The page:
Young v Bristol Aeroplane Co Ltd
Young v. Bristol Aeroplane Co Ltd ( KB 718 CA) was an English court case that established that the Court of Appeal is bound to follow its own decisions and those of courts of co-ordinate jurisdiction, except in the following cases:
- the court is entitled and bound to decide which of two previous conflicting decisions of its own it will follow;
- the court is bound to refuse to follow a decision of its own which cannot stand with a decision of the House of Lords;
- the court is not bound to follow a decision of its own if the decision was given per incuriam, e.g., where a statute or a rule having statutory effect which would have affected the decision was not brought to the attention of the earlier court.
There are a few other possible exceptions that may be worth considering. These are:
- Decisions on interlocutory appeals, for example, decisions taken by a Court of Appeal of only two judges.
- Where the decision from the House of Lords was made on an unwarranted assumption.
- That the decision was made before the Human Rights Act 1998, and so may be contrary to it. (see Culnane v Morris & Anor  EWHC 2438,  2 All ER 149 (regarding qualified privilege) overruling Plummer v Chairman  1 WLR 1469 & Miller v Bull  EWHC 2640 QB,  All ER (D) 281 (Oct) (regarding a time-extension to comply with the formalities under the Election Petition Rules 1960) overruling Ahmed v Kennedy  EWCA Civ 1793,  All ER (D) 171; the latter though heard after the HRA 1998 came into effect had failed to consider any human rights violations.)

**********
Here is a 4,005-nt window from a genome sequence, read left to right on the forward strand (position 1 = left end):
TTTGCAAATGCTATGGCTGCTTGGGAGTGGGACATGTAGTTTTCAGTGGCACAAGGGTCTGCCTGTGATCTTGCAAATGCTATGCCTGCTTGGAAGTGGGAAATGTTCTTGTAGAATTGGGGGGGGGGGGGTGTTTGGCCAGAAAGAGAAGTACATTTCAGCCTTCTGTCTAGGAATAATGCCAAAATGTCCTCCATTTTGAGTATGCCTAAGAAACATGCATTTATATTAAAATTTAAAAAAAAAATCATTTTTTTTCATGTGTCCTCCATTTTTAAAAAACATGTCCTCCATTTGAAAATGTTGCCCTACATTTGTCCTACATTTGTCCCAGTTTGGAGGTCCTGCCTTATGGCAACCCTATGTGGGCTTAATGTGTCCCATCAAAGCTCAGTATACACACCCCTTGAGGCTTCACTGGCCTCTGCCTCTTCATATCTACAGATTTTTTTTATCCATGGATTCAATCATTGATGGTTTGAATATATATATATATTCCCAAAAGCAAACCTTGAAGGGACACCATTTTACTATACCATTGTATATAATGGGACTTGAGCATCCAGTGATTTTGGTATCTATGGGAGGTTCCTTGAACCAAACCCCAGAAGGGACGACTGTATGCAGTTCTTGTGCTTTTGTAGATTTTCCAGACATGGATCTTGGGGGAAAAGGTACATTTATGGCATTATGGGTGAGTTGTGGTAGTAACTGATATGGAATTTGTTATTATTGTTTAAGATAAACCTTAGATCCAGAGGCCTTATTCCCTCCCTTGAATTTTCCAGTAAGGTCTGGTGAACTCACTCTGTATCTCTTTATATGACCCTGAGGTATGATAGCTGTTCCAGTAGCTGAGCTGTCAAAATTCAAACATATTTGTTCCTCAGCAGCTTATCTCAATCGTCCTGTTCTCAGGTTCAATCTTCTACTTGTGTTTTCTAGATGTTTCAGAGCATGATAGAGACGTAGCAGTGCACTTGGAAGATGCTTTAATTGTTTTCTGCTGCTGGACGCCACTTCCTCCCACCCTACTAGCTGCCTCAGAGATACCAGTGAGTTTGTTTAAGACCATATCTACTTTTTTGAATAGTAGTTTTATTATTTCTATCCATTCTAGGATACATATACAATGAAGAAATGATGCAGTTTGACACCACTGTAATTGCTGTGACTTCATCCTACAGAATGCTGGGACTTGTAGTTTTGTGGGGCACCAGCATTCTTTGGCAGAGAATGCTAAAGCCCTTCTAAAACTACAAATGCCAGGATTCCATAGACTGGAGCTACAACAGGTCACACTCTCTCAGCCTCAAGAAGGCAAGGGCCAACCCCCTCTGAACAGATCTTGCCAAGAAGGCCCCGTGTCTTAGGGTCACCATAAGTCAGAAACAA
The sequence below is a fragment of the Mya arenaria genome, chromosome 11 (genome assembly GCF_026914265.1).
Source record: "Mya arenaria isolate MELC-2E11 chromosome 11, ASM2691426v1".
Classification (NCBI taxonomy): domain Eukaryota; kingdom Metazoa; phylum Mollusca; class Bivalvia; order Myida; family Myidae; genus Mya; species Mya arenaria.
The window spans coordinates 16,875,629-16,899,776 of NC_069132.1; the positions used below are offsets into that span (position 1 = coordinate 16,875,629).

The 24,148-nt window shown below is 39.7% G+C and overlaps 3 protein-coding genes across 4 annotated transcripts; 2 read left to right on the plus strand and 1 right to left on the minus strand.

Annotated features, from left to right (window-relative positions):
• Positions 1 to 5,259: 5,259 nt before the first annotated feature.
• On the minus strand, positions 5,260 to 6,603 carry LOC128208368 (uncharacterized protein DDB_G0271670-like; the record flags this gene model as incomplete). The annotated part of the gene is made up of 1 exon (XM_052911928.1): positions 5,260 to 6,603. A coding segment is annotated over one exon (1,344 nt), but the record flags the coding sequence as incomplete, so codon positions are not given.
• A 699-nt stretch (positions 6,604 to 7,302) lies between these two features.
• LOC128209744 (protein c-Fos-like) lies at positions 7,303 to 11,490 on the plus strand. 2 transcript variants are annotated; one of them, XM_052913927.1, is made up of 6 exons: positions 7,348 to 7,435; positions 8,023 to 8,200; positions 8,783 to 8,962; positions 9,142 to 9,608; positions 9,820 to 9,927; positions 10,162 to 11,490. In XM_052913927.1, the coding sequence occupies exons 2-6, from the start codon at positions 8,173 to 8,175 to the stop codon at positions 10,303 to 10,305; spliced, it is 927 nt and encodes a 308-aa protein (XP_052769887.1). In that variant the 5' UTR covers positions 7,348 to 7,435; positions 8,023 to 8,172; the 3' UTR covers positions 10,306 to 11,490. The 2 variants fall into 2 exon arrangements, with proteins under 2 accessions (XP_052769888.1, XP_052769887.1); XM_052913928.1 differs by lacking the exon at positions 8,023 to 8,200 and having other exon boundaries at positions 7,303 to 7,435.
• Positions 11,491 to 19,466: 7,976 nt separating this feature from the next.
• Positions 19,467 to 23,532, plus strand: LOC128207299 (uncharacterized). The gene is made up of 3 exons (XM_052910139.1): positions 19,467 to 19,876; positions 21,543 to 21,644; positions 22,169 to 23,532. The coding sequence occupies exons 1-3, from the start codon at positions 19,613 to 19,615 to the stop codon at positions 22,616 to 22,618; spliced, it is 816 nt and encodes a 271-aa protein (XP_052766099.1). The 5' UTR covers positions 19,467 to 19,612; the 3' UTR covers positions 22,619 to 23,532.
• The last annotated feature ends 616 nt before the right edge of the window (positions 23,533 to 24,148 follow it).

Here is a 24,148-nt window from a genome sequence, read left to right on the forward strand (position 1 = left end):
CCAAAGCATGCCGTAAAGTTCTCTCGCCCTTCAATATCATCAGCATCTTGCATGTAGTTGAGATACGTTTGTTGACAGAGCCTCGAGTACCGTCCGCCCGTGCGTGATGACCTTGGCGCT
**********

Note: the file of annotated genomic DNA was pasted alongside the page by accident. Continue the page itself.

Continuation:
The decision of the Court of Appeal in R v James and Karimi  EWCA Crim 14 may also have future implications regarding precedent and Privy Council decisions; the Court of Appeal deciding to follow the Privy Council ruling in AG for Jersey v Holley  as opposed to the contentious House of Lords decision in R v Smith (Morgan James)  in a case concerning defendant characteristics and provocation under s.3 of the Homicide Act 1957.